Saxophonist serenades campus with different forms of classical music

By Katherine Clayton Lifestyles Editor

Sounds of saxophone could be heard vibrating through the high ceilings of Lincoln Hall on Jan. 26. Carl Spaeth, an instructor of saxophone and jazz in the music department, performed a faculty recital.

The concert was free and open to the public. Audience members had the opportunity to hear different styles of music featuring the saxophone and pieces with piano and flute accompaniment.

“I’ve always had a love for the saxophone,” Spaeth said. Spaeth started playing the saxophone in sixth grade and has continued in his education of music. He recently completed his doctorate from the University of Kansas.

Spaeth played five different arrangements. The pieces included: Prelude, Cadence et Finale, Incantation and Ritual, Epitaphe de Jean Harlow, September in the Refrain and Sonata.

“We have a wide span… within the contemporary saxophone literature,” Spaeth said.

The oldest piece he played was written in 1937 and the newest piece, September in Refrain,  which Spaeth wrote over winter break. The arrangement is a mix of saxophone and live electronics featuring a variety of different instruments.

There was a mix of community members and students in attendance.

Dick and Beth Berreth, two Brookings community members, came to the performance because they receive updates on the performances happening on campus and they enjoy music.

“The faculty is extremely talented,” Dick Berreth said. “It’s always extremely well-performed.”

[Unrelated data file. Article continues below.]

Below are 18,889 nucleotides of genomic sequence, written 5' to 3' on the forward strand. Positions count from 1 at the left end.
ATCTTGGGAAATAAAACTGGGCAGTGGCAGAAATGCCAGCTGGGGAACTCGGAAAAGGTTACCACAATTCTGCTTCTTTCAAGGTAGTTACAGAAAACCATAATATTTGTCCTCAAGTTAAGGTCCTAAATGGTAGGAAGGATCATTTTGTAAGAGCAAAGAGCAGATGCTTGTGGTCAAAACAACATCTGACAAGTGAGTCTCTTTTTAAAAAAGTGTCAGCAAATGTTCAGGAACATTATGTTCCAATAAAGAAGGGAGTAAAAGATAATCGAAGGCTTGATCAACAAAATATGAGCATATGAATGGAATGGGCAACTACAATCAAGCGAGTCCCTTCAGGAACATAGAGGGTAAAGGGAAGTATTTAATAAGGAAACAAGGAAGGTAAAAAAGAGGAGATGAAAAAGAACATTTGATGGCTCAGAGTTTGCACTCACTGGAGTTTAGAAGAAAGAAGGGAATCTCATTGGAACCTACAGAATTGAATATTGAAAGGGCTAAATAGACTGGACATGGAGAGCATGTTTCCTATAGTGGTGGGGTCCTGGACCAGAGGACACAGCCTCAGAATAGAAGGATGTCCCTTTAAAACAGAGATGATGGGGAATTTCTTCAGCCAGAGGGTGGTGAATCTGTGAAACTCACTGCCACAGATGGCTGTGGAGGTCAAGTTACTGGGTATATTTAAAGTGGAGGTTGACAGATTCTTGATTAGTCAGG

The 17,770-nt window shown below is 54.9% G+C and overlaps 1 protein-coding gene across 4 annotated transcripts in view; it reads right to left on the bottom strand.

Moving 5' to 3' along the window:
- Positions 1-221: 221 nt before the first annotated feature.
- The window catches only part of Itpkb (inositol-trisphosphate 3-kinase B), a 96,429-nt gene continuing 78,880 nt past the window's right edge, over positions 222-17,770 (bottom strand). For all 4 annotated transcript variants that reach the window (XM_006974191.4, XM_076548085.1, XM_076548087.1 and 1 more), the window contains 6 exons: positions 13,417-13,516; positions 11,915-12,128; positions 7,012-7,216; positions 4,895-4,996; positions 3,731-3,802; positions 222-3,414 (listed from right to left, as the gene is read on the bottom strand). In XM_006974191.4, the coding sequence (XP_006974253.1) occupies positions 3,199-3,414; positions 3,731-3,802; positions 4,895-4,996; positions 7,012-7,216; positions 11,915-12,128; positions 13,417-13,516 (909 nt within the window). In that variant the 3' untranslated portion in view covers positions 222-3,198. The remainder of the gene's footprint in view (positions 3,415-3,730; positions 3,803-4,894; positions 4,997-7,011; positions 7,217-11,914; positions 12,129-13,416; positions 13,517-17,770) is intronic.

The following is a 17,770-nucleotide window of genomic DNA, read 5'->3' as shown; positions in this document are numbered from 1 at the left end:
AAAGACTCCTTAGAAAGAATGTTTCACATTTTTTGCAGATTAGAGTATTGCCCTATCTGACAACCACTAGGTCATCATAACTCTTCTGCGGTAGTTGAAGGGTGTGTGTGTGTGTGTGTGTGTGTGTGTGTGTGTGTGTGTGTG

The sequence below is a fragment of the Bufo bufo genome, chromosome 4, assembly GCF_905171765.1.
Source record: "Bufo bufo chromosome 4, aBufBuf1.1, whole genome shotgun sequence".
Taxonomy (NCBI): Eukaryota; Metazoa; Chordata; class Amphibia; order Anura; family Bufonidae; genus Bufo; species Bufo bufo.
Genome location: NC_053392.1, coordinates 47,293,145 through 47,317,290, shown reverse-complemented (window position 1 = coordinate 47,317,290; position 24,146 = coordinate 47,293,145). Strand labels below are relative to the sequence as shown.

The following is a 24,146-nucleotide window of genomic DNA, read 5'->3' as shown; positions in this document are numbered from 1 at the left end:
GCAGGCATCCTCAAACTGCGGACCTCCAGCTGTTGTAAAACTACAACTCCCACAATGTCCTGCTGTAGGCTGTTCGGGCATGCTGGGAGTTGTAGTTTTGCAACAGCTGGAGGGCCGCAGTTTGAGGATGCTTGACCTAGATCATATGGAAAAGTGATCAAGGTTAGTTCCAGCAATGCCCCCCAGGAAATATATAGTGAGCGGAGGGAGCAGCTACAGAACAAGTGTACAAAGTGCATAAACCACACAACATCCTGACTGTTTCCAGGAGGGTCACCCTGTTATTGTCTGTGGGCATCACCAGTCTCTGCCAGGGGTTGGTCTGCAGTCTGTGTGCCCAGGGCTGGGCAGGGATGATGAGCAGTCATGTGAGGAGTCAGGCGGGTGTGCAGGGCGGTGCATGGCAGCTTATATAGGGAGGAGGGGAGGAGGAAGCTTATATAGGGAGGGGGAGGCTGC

Mika Hrdlicka, a senior music education major, attended because she has had class with Spaeth and she heard about the performance from other individuals that were attending.

Hrdlicka said that she enjoyed the piece Spaeth wrote because it had so many layers electronically.

“It felt like you were in the rain,” Hrdlicka said.

The audience was exposed to a variety of different musical techniques and genres.

“I hope that they leave pleased,” Spaeth said. “I hope that they leave thinking about a particular piece that jumped out at them.”

People that attended the performance were encouraged to fill out a sheet that rated the performance and the performer.

“Overall, I just thought it was an excellent recital,” said Evy Johnson, a sophomore music education major.

Johnson said that music majors have to attend multiple recitals and performances throughout the semester. She was also interested in seeing how the performer was rated and how that process took place.

Spaeth wanted those that attended his concert to look at contemporary saxophone music a little differently.

“I hope that [the audience] realizes that classical music isn’t dead,” Spaeth said. “It’s alive and thriving.”